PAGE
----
- Interviewed on 2022-12-08
- Currently works at a non-profit organization based in Africa (Uganda)
Interest in Global Health. Uganda does not have an ambulance service. What if we can connect the local taxi (motorcycle) drivers (known as Boda boda) to provide emergency transport?
Problems of NGOs. The current e-transport initiatives, operated by the NGOs, are very stalemate. They pour money into ineffective operations and services. While they can gather immediate public attention and spotlights, they are harming the community in the long term.
Problems of the local community. They heavily rely on folk remedies and unverified medical knowledge. Their maps could be better organized, making GPS services almost impossible. Their medical system needs to be digitized, making patients go through all of the hospitals in the city to see if there is capacity.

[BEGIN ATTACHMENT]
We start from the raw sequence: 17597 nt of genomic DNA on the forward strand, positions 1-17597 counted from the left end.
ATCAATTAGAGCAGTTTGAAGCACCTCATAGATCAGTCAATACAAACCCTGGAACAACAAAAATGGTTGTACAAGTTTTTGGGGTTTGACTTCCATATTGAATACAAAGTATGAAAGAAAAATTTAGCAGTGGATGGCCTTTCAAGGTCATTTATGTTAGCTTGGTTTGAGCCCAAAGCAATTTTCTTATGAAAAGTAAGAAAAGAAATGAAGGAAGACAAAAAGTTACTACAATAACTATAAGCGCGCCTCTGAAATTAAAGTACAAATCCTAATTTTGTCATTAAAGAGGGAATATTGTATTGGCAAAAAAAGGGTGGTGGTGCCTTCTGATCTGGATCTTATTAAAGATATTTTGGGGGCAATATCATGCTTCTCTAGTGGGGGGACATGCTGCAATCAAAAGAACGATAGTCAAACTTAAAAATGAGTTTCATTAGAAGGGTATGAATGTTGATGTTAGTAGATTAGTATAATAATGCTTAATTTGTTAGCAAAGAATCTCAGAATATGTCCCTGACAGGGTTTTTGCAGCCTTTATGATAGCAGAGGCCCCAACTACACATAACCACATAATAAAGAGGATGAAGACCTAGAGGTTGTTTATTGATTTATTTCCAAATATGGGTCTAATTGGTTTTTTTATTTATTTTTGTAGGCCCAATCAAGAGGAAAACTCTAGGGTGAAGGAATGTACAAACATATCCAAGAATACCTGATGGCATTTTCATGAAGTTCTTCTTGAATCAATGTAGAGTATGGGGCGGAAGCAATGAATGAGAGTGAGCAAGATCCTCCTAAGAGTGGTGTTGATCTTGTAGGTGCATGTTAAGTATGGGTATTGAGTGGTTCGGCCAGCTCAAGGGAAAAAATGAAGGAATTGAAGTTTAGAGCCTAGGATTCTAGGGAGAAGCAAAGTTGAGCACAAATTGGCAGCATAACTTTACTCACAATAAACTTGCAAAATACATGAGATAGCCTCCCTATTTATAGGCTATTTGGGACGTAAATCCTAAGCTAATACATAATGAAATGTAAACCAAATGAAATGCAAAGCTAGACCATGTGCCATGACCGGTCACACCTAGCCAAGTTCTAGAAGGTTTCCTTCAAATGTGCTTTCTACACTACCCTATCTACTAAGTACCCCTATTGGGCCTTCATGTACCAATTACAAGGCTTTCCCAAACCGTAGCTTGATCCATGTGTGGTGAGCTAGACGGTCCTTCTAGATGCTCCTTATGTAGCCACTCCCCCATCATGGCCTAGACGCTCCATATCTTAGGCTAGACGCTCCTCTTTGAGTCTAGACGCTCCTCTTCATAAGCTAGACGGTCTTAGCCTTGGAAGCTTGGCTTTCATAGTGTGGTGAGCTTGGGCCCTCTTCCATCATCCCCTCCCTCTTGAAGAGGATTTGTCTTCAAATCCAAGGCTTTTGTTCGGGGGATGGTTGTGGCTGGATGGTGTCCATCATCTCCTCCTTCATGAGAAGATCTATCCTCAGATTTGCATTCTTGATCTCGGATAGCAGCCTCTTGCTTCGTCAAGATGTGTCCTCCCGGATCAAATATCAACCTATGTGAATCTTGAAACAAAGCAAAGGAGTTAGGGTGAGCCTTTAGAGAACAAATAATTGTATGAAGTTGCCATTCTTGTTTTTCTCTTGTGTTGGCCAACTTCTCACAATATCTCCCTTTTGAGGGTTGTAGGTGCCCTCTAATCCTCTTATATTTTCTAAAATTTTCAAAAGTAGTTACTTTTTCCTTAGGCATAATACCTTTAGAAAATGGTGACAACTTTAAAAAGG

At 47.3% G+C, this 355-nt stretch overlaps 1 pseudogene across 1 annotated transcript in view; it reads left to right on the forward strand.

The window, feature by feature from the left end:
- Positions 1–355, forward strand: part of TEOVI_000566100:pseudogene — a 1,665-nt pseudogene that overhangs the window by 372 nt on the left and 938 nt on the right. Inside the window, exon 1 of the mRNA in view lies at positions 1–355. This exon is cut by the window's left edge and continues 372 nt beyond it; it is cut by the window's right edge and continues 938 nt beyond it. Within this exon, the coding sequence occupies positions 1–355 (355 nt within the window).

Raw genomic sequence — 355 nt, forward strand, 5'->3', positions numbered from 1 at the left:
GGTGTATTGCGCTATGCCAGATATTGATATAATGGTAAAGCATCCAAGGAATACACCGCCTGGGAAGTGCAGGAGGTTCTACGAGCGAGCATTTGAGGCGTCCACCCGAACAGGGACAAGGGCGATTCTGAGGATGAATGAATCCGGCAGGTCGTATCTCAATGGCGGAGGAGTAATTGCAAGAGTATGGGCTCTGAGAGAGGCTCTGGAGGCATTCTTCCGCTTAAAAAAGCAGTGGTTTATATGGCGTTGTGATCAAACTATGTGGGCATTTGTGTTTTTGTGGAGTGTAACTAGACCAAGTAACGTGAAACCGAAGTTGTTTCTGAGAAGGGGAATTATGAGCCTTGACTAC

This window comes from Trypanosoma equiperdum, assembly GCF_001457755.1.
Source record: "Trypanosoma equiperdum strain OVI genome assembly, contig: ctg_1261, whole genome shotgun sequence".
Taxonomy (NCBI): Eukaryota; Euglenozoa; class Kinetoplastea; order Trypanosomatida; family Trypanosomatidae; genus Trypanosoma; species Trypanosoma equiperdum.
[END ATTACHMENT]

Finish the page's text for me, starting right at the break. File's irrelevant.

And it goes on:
Fat NGOs. ECC2CB feels like NGOs are not worth the money. Billions of dollars are being poured into Global Health organizations, while myriads of middle layers are unoptimized, stealing money one layer by one. Even providing an ambulance service has too many stakeholders that providing a reliable transportation service is almost impossible. ECC2CB doesn't even support enlarging budgets for Global Health; the only thing NGOs needs is to get leaner and more efficient. ECC2CB thinks if NGOs can cut their fat, billions more can live.
Lack of Data. While working with solid data to extract information is meaningful, ECC2CB especially finds meaning when the medical situation in Africa is deplorable that ECC2CB has to "harvest" data on the fly. It is never done before: under-researched, under-developed.
bridging big non-profit organizations (like the Red Cross) to gather and support the initiatives gives me a vision. I can work with the mentors I follow, helping to save lives.